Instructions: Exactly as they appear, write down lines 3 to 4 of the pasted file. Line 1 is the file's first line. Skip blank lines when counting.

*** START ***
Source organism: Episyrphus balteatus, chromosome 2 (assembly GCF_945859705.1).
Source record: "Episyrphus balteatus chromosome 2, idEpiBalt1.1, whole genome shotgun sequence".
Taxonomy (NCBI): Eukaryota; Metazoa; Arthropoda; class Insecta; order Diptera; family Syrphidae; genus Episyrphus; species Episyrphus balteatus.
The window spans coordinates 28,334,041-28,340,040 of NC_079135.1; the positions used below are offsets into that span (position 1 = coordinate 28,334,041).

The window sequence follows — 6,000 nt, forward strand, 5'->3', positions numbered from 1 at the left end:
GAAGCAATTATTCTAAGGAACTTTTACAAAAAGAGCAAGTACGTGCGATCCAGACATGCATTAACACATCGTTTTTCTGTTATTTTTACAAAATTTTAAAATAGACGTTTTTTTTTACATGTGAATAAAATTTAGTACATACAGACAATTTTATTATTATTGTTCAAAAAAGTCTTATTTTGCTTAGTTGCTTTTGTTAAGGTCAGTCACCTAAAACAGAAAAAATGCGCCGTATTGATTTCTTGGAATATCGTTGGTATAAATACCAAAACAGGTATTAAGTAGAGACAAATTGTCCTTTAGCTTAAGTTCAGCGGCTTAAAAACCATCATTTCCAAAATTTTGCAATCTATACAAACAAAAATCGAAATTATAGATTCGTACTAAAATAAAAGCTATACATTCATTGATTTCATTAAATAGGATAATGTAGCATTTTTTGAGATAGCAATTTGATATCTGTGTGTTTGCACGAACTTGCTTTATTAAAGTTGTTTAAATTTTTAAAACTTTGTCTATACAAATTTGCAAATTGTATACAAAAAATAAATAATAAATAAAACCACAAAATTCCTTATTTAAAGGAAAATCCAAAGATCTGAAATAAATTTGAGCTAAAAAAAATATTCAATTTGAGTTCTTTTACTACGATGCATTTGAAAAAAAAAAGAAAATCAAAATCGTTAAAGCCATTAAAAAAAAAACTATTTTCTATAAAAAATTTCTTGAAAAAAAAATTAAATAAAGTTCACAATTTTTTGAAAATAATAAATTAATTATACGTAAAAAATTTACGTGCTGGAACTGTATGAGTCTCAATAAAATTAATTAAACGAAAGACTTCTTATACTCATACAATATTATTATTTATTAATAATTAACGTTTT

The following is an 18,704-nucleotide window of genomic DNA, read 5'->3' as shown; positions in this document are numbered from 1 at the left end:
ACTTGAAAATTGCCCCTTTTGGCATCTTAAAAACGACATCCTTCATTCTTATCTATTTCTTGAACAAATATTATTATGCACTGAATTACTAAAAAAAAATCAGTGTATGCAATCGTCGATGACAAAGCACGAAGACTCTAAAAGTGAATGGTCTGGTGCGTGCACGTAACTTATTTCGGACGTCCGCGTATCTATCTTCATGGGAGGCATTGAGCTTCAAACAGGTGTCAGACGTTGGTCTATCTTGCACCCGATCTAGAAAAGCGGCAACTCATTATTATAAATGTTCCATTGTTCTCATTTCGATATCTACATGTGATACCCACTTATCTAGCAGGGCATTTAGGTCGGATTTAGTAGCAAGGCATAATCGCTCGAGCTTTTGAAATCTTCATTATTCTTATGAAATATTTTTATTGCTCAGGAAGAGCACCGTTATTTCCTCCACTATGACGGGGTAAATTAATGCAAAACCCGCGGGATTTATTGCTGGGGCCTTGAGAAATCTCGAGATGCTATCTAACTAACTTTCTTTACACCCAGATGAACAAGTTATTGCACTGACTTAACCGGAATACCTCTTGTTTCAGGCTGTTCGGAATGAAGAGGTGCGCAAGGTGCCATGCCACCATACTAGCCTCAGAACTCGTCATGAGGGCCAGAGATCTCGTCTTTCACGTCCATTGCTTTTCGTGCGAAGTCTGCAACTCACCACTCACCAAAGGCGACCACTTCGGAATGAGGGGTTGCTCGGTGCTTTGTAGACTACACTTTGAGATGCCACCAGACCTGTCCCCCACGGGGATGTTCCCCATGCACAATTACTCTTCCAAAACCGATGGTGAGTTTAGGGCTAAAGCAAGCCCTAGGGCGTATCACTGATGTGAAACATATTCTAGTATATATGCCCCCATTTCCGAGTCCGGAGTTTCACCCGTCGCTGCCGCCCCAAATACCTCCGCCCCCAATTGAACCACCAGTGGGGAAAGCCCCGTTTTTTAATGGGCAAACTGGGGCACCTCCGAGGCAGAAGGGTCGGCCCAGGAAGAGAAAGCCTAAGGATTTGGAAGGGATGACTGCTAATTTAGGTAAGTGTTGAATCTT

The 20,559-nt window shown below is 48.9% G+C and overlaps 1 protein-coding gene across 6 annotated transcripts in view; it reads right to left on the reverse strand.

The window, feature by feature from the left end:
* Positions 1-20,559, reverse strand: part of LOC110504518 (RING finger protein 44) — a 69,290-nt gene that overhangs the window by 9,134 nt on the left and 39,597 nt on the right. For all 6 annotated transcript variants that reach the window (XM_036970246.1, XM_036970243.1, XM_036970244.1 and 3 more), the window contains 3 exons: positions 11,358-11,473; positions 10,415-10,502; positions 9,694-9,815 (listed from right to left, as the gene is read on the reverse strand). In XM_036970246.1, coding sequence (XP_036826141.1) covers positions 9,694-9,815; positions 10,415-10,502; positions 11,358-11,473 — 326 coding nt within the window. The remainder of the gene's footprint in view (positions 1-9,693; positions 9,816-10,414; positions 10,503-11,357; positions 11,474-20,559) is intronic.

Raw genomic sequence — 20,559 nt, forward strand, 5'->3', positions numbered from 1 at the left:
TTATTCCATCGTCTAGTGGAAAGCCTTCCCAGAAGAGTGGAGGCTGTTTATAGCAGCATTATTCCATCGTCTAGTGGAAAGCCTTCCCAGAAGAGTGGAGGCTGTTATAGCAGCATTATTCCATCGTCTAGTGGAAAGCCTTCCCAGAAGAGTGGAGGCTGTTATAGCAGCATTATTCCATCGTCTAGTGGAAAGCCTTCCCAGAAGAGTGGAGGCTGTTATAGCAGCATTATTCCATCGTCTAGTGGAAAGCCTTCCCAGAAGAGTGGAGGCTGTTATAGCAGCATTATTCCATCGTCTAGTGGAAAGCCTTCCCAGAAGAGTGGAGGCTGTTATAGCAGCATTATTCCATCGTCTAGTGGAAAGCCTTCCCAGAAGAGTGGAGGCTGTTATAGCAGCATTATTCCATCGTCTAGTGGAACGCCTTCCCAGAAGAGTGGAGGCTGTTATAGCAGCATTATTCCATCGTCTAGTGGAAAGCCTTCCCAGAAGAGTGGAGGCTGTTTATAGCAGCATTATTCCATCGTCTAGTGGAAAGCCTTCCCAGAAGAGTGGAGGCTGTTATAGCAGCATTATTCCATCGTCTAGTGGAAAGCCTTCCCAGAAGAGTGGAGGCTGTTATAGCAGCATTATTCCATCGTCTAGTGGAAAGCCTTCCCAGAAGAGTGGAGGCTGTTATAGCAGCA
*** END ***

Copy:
Taxonomy (NCBI): Eukaryota; Metazoa; Arthropoda; class Insecta; order Diptera; family Syrphidae; genus Episyrphus; species Episyrphus balteatus.
The window spans coordinates 28,334,041-28,340,040 of NC_079135.1; the positions used below are offsets into that span (position 1 = coordinate 28,334,041).